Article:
The Curse Of The Bleeding Heart
The Curse of the Bleeding Heart
Life was going by at a pleasant clip until HE encountered the dreaded monster, Aesthetic Prejudice.
“Of all the crazy little juke joints in the world I had to walk into this one.” She bemoaned.
There standing at the bar rail was the ugliest man she had ever seen. Nearby was a spittoon. Every ten seconds or so the ugly man spat into the spittoon.
The noise made by phlegm hitting phlegm was as ugly as the man making it.
HE approached the barman, a fellow new to her acquaintance.
“Hey, barkeep, would you do something about that!” She hitched her thumb in the direction of the offensive creature. The ugly man belched.
“What’s the problem, lady?”
“Isn’t it obvious?” She rejoined with some indignation.
“Oh, it’s like that is it?” The barkeep gave her a cold stare and continued to polish a metal tumbler with righteous vigor.
“Like what?” HE asked in consternation. How can this guy be so blind?
“Geez, Lady, ya come inta this place o’ business like ya own it. All on yer high horse about something ya just don’t understand. Can’t ya leave well enough alone? Huh, can’t ya?” The barkeep turned away from her and went about his tasks.
HE felt like she’d been sucked into an alternate dimension. A place where people ignored the offensive. A place where brazen ugliness was accepted as normal behavior.
Finally, consumed with her need to right all wrongs, to squelch the Beast of Unalloyed Disturbance, she walked over to confront the lowly specimen who had done her the egregious disservice of violating her aesthetic prejudices.
“Listen, buddy, could you take your mucus machine somewhere else. Yer bothering me.”
“Imagine that. Name ain’t buddy, it’s Krill.”
“The name is Krill ya whining bi . . .”
“I wouldn’t go there if I were you, Mr. Krill.” HE pulled herself up like a person certain on making their position known.
“Yer one ta talk, lady. Here I am minding me own business and up walks Mrs. Astor, miss sanctimonious busybody, fully prepared to unload her damned opinion like it were asked fer. Beat it, Missy Particular. Last time I checked this were a free country. Move, before I spits on you!” Krill proceeded to hack up a substantial lugee and held it in his mouth threateningly.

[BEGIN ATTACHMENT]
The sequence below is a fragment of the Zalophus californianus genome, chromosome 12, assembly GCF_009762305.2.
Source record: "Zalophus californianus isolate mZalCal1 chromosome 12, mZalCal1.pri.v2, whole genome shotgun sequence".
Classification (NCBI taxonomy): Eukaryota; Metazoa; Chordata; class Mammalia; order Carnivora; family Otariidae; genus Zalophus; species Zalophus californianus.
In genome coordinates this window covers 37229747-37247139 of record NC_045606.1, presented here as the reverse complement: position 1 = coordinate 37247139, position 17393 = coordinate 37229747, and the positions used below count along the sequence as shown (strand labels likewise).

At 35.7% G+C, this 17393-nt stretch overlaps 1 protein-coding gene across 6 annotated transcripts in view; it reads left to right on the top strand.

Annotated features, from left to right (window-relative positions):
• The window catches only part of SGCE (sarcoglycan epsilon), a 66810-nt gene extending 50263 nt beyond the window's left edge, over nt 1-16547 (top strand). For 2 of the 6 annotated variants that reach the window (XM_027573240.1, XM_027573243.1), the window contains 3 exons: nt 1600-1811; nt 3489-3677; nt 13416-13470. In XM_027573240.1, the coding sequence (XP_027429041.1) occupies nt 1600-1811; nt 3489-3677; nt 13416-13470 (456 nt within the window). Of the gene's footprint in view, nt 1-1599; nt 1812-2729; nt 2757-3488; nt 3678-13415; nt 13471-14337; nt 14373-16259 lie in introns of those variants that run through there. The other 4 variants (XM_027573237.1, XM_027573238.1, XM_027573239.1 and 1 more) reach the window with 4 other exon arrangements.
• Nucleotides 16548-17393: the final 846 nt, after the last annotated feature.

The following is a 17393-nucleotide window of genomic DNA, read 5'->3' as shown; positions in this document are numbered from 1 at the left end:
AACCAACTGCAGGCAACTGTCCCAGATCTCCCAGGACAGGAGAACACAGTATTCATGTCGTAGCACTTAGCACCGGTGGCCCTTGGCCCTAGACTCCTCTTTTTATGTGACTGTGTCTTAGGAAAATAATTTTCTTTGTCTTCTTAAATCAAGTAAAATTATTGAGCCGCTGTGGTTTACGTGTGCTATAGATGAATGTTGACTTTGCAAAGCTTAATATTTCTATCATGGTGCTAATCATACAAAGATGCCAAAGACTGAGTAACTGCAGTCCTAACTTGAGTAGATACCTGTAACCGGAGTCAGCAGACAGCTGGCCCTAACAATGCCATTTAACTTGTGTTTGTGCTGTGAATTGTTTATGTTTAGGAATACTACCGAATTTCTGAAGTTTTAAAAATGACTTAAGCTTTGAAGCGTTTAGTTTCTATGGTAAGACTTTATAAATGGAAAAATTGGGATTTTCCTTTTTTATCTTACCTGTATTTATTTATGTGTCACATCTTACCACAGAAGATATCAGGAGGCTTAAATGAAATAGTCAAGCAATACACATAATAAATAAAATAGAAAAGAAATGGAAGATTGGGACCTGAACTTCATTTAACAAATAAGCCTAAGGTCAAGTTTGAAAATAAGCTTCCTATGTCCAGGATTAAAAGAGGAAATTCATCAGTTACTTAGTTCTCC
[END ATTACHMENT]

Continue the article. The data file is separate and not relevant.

HE blanched with disgust. She thought of holding her ground for all that was right and decent and proper, but decided, in this instance, retreat was the better part of her personal valor.
Later that day, back home lying on her divan with a cool compress parked on her forehead HE though of the events at the First Amendment Saloon, an establishment she’d heard better things of from people she respected. She remembered something she had heard all of her life, yet never actually had any real dealing with: “I might not agree with what you have to say but I defend your right to say it.” She guessed it took a more evolved soul to do such a thing. What she felt like doing was loading her pearl-handled derringer and returning to the saloon. There, in her brilliant fantasy, for HE was a woman of dangerously brilliant fantasies, she would dispatch the horrible Mr. Krill with a single bullet to his hardened and black heart. Then, perhaps, he would bleed the way she did.